The company posted a 4 percent rise in average prices of its uranium in the final quarter of last year. However, in a post-earnings call, Chief Executive Tim Gitzel said he was "cautiously more optimistic" about the industry.
"We have seen reduction in global demand expectations, driven by early reactor retirements, delays in reactor construction programs, slower-than-expected restart process in Japan, and by changes to government administrations," Gitzel said.
Cameco lost 4.8 percent in trading on the Toronto Stock Exchange and its U.S.-listed shares fell 4.6 percent after the results. That came as markets were falling more generally, however, and compared to a 12 percent drop after results a quarter earlier.
Uranium producers have been struggling since the 2011 tsunami that forced Japan to shut all of its nuclear reactors. Some of those have restarted since, but low demand has resulted in a glut.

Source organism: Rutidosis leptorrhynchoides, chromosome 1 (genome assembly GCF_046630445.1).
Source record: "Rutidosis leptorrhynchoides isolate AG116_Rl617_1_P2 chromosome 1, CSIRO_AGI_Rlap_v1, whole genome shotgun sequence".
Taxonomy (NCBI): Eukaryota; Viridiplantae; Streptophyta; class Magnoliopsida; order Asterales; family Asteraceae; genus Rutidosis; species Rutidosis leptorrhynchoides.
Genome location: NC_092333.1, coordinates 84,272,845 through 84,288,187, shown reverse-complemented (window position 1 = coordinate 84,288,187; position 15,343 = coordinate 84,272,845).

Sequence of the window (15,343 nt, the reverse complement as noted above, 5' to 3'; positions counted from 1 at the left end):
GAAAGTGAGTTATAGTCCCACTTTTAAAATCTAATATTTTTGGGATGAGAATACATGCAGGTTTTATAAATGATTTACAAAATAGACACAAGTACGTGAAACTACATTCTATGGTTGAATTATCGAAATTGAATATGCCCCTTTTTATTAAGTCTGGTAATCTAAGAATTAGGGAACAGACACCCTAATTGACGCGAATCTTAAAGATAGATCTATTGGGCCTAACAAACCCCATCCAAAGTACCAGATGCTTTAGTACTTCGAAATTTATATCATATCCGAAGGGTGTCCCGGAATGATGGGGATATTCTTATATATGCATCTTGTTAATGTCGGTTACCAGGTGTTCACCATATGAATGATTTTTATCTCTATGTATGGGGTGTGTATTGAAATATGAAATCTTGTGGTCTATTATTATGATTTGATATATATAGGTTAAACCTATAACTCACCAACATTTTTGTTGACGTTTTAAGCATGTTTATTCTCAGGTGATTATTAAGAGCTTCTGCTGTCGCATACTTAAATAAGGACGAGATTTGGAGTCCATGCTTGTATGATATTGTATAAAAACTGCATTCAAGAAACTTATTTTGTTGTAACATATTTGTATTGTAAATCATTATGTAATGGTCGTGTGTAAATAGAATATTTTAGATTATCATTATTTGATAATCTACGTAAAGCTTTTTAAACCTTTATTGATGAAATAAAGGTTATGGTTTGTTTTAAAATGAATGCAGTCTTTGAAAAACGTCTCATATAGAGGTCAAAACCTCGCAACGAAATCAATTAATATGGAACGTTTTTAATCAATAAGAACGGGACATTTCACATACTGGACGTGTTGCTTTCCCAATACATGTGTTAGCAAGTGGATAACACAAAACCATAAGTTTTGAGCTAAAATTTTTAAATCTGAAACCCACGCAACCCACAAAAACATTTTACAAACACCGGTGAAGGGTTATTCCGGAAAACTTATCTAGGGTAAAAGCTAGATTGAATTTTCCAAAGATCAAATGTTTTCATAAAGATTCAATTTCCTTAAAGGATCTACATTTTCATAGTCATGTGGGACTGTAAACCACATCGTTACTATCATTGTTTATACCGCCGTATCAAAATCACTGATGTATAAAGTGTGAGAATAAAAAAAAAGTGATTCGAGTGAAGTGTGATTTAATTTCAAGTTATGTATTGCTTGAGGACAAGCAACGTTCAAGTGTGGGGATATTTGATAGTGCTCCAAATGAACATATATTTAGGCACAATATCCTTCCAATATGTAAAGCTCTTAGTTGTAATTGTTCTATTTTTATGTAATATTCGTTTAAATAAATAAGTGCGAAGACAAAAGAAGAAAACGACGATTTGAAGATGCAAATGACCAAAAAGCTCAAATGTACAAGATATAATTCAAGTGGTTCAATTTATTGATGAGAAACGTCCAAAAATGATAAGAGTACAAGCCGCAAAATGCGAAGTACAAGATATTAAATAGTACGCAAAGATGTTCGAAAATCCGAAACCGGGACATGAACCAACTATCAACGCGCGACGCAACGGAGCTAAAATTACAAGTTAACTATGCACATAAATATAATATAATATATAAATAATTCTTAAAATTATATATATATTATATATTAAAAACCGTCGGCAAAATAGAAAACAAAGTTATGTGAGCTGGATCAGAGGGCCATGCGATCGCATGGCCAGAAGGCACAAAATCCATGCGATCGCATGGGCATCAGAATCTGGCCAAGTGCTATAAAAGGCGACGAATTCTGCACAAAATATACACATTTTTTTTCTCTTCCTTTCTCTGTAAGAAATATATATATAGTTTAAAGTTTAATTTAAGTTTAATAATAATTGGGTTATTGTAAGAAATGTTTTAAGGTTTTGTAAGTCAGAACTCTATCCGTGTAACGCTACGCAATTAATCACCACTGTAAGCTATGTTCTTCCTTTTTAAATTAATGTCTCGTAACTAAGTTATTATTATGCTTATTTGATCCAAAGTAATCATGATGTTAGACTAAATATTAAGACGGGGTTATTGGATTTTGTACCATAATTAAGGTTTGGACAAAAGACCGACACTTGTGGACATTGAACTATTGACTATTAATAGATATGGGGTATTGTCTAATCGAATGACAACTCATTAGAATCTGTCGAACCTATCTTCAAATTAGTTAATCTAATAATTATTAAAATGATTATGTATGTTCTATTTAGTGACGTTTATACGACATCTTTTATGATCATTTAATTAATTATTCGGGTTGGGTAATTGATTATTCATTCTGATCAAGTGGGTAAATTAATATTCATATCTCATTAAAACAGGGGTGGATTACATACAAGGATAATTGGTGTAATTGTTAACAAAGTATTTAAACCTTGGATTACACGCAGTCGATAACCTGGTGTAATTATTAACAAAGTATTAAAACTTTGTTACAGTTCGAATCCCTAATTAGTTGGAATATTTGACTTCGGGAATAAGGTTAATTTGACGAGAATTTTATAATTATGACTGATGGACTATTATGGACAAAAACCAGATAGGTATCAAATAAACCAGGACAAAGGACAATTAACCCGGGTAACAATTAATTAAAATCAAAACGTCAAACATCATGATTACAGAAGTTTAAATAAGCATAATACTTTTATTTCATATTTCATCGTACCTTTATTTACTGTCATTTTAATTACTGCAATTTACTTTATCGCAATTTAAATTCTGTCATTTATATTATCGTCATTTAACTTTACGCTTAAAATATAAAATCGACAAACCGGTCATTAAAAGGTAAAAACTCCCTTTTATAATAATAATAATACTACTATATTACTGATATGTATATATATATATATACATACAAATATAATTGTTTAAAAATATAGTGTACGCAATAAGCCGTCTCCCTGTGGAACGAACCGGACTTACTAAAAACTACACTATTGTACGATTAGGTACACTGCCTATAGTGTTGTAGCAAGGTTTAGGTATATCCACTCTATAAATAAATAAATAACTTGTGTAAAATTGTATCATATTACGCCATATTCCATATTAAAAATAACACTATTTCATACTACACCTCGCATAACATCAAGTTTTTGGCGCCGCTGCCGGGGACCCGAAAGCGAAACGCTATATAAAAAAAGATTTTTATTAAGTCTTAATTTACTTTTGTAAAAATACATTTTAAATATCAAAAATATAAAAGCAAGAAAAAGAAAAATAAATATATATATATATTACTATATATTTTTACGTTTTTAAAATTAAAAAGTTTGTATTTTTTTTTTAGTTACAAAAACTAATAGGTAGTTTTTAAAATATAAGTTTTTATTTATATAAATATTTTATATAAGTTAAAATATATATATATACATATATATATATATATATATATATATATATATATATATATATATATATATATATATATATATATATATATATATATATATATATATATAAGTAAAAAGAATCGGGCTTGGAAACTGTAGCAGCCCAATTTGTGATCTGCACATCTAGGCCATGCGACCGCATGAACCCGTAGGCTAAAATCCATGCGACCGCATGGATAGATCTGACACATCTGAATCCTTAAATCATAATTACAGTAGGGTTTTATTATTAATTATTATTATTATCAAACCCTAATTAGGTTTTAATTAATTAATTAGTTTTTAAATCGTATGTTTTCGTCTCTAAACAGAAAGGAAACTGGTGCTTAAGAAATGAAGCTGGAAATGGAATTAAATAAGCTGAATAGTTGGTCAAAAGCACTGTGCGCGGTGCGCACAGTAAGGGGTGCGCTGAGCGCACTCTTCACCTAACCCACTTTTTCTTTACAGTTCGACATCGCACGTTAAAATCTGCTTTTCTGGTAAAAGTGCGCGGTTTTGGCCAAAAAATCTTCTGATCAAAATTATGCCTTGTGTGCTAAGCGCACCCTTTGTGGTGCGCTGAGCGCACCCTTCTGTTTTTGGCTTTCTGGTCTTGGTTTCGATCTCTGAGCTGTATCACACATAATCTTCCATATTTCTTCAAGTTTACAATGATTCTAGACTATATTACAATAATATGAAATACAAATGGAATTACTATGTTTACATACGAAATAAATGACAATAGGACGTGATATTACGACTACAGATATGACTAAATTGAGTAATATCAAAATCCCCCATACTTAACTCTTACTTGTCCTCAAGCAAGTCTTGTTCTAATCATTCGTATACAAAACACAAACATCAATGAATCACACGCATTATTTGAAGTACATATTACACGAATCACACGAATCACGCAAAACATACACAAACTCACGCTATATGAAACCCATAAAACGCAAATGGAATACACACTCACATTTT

Saskatchewan-based Cameco has been working to cut its losses with measures such as suspending production from the McArthur River mine in Saskatchewan, the world's biggest uranium mine.
The company's net loss narrowed to C$62 million ($49 million), or 16 Canadian cents per share, in the quarter ended Dec. 31, from C$144 million, or 36 Canadian cents per share, a year earlier.
On an adjusted basis, the company earned 46 Canadian cents per share. Analysts had expected a profit of 35 Canadian cents, according to Thomson Reuters I/B/E/S.
Revenue fell 8.8 percent to C$809 million, hurt by lower realized prices for uranium under its Nukem unit, which handles Cameco's marketing operations globally.
(Reporting by Ahmed Farhatha in Bengaluru; Editing by Maju Samuel)